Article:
Alan Hubbard

Despite some positive counterpunching from the sport’s new Russian supremo, Umar Kremlev, Olympic boxing remains on the ropes fighting for its future. 

Although its place seems secure for Paris three years hence, we learn that it is not on the list of 28, together with weightlifting and modern pentathlon, as it stands, for Los Angeles (LA) in 2028.

This seems somewhat surprising as LA has always been a hotbed for boxing but the battle to preserve its Olympic status is ongoing, and we know there is a "woke" wing within the International Olympic Committee (IOC) which would like to see it ditched.

The boxing controversy began in 2016 when the International Boxing Association (IBA) was plunged into a series of corruption allegations at the Rio 2016 summer Games. Rumours of match-fixing flew as fast as the fists of the combatants.

There were claims that a network of corrupt officials decided the scoring on certain bouts including those of Irish world bantamweight champion Michael Conlan, who was robbed in a bout with a Russian and GB super heavyweight Joe Joyce.

Olympic boxing has always been prone to dodgy judging - as have other subjective sports like ice skating and gymnastics. But as I wrote here recently what happened in Rio seemed more blatant skulduggery than simple bias.

Subsequently IBA suspended all 36 officials involved in those Games pending an investigation and less than a year later controversial President Dr CK Wu was suspended from his role after allegations of "financial mismanagement."

However after four years of turmoil came the election of Kremlev as the body’s new President, who pledged a series of reforms. Even so, the IOC took no chances and boxing in the Tokyo 2020 Olympics was organised independently of IBA.

It seems that the IOC have yet to be satisfied that the boxing, which President Thomas Bach has described as a "problem child" has purged itself of its ills and consequently it does not appear on the provisional list for the LA Games, together with weightlifting and the already truncated modern pentathlon.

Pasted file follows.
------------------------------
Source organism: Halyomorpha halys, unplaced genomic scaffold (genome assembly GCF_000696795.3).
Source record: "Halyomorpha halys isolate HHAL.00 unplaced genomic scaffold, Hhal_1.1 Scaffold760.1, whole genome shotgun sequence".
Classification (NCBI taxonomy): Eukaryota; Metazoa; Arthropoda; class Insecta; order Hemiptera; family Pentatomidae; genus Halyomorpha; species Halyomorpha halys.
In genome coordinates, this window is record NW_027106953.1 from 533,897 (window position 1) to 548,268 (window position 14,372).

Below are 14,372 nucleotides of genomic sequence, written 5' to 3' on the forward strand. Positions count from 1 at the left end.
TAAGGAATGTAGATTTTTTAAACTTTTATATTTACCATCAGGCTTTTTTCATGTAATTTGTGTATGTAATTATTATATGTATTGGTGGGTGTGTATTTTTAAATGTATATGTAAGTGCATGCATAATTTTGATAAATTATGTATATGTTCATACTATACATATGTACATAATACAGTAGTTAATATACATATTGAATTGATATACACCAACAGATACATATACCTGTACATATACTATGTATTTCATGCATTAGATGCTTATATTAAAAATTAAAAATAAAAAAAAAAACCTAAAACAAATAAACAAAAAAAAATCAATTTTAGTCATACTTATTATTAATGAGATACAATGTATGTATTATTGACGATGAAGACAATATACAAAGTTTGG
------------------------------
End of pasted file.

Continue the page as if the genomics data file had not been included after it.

Weightlifting has long been saddled with a drugs problem and modern pentathlon deemed an anachronism in an age of more esoteric pursuits such as skateboarding, surfing and wall climbing, which all make the initial cut.

The United States is no longer the force in Olympic boxing that it once was, and has not won an Olympic gold medal since Athens 2004 ©Getty Images
The United States is no longer the force in Olympic boxing that it once was, and has not won an Olympic gold medal since Athens 2004 ©Getty Images

However Bach says there might be a "pathway" for these sports to return to the Games if a series of reforms are implemented. But with the IOC bending over backwards to appeal to a more youthful and leisure oriented audience this is by no means a certainty.

In any case my guess is that boxing’s Olympic future is likely to be decided not by the IOC, but NBC.

If the American broadcaster believes boxing still commands a huge audience, it will continue to flourish as an Olympic sport.

The problem is, the United States is no longer the force majeure of Olympic boxing, ruling the ring and the rostrum as it once did. The last American to lift an Olympic gold medal was middleweight Andre Ward at Athens 2004.

For instance Team USA boxers had a barren 2012 Games in London though paradoxically a fistful of that Olympic squad went on to win professional world titles.

The days of great US Olympians such as Muhammad Ali, Floyd Patterson, Joe Frazier, George Foreman, Sugar Ray Leonard and Oscar De La Hoya are long gone. Now the Olympic bullion is largely spread among the Cubans, Eastern Europeans and, yes, the Brits.

Boxing is one of the original sports created for the Ancient Olympics along with pentathlon, running, horseback riding, chariot racing and wrestling and has been in the modern Games since 1904.

The only time boxing was not on the Olympic programme was in the 1912 Stockholm Games, when the sport was illegal under Swedish law.

But now should the American television paymasters think their nation's present lack of success in the Olympic Rings is a turn-off for viewers, it really could mean the last bell will sound in Paris.